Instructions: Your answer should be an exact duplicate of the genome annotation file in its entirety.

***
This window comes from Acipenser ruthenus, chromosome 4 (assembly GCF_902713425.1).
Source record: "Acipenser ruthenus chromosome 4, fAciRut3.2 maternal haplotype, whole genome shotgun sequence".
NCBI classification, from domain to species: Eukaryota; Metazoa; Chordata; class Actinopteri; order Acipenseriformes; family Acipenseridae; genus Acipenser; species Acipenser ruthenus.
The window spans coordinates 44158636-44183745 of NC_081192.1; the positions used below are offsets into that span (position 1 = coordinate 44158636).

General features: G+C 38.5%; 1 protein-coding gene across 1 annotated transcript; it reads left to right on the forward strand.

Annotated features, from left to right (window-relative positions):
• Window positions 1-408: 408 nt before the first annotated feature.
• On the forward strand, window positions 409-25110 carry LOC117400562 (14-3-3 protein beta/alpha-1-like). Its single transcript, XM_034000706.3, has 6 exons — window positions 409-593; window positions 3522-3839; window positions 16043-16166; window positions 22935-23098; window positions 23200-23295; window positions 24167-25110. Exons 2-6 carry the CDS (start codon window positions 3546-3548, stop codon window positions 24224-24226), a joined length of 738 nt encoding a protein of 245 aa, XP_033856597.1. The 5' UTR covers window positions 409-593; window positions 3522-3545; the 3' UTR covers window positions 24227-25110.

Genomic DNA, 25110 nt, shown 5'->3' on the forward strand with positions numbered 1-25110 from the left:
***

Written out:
This window comes from Acipenser ruthenus, chromosome 4 (assembly GCF_902713425.1).
Source record: "Acipenser ruthenus chromosome 4, fAciRut3.2 maternal haplotype, whole genome shotgun sequence".
NCBI classification, from domain to species: Eukaryota; Metazoa; Chordata; class Actinopteri; order Acipenseriformes; family Acipenseridae; genus Acipenser; species Acipenser ruthenus.
The window spans coordinates 44158636-44183745 of NC_081192.1; the positions used below are offsets into that span (position 1 = coordinate 44158636).

General features: G+C 38.5%; 1 protein-coding gene across 1 annotated transcript; it reads left to right on the forward strand.

Annotated features, from left to right (window-relative positions):
• Window positions 1-408: 408 nt before the first annotated feature.
• On the forward strand, window positions 409-25110 carry LOC117400562 (14-3-3 protein beta/alpha-1-like). Its single transcript, XM_034000706.3, has 6 exons — window positions 409-593; window positions 3522-3839; window positions 16043-16166; window positions 22935-23098; window positions 23200-23295; window positions 24167-25110. Exons 2-6 carry the CDS (start codon window positions 3546-3548, stop codon window positions 24224-24226), a joined length of 738 nt encoding a protein of 245 aa, XP_033856597.1. The 5' UTR covers window positions 409-593; window positions 3522-3545; the 3' UTR covers window positions 24227-25110.

Genomic DNA, 25110 nt, shown 5'->3' on the forward strand with positions numbered 1-25110 from the left: